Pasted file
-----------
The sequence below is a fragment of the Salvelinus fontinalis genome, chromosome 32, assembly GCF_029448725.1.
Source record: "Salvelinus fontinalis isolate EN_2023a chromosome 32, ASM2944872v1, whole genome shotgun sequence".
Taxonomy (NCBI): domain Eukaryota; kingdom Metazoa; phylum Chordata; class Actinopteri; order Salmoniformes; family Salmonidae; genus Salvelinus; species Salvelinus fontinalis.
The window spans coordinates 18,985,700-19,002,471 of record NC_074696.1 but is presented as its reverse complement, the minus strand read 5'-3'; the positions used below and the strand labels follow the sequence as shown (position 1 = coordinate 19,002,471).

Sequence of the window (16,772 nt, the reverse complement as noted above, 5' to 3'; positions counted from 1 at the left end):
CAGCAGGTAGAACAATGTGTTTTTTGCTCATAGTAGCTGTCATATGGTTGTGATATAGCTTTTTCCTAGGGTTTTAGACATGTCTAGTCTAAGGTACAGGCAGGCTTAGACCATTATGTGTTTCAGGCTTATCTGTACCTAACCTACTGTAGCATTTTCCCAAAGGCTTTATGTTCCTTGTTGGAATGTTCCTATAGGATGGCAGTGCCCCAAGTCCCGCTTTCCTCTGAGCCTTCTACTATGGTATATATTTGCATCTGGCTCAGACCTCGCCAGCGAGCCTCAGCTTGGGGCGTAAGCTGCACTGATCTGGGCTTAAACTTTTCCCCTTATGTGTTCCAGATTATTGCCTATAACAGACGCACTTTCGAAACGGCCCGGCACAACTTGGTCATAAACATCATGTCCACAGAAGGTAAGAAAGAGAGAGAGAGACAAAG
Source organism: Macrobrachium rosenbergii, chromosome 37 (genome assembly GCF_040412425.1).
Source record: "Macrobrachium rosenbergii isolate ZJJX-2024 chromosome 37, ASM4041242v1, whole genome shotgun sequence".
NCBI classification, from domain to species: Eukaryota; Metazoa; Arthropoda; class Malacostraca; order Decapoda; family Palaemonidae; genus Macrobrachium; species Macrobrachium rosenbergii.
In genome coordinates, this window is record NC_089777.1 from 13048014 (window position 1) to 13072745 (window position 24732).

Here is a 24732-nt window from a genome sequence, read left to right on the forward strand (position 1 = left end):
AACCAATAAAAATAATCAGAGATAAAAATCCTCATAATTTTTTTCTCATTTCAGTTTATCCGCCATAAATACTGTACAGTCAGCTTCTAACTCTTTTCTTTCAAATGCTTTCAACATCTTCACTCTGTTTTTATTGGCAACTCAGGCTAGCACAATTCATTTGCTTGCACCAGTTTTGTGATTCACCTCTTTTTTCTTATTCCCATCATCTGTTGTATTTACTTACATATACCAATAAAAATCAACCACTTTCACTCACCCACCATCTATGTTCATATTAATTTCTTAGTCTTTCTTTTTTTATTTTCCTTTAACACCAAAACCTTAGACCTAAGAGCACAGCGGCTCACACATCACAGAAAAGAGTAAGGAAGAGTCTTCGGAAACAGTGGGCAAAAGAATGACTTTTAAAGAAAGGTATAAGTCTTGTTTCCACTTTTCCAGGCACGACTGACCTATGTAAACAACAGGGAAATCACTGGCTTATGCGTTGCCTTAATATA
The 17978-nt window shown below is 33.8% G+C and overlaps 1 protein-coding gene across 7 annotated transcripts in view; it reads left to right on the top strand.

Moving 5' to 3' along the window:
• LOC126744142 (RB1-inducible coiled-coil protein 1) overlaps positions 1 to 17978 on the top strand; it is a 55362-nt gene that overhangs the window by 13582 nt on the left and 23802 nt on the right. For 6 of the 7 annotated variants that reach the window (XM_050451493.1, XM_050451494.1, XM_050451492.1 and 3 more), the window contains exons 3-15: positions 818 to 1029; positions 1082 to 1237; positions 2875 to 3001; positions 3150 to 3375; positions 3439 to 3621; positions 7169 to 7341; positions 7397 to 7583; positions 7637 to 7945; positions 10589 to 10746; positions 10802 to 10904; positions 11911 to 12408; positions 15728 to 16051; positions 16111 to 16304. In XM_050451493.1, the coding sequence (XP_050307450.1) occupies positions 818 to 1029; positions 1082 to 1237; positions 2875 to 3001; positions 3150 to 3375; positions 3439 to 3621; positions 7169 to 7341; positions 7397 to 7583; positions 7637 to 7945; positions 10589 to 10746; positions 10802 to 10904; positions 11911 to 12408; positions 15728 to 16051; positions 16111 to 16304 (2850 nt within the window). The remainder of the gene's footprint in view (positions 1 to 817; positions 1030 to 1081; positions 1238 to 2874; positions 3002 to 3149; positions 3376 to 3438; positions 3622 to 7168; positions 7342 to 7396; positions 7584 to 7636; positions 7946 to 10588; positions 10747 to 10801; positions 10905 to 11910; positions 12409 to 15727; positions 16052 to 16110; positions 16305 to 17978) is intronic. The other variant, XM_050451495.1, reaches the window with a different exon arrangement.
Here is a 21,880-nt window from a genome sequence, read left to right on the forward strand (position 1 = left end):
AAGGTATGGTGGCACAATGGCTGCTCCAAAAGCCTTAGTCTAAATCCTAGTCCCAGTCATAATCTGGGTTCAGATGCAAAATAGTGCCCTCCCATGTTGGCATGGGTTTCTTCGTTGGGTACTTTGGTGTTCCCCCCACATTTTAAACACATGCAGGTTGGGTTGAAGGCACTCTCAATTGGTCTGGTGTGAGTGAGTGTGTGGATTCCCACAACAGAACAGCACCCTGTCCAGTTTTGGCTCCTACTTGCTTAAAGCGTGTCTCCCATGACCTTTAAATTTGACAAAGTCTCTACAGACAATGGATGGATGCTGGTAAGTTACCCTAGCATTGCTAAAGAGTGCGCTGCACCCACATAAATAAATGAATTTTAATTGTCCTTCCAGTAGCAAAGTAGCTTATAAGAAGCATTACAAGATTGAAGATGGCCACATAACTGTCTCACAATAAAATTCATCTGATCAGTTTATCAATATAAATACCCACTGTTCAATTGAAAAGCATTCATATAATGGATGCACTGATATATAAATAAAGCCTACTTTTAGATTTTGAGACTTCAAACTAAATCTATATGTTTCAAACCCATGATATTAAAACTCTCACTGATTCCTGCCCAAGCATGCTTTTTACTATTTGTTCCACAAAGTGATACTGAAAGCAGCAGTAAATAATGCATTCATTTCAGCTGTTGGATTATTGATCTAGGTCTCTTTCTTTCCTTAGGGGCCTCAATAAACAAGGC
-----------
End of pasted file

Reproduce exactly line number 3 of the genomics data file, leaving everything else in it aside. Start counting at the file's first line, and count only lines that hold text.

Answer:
Taxonomy (NCBI): domain Eukaryota; kingdom Metazoa; phylum Chordata; class Actinopteri; order Salmoniformes; family Salmonidae; genus Salvelinus; species Salvelinus fontinalis.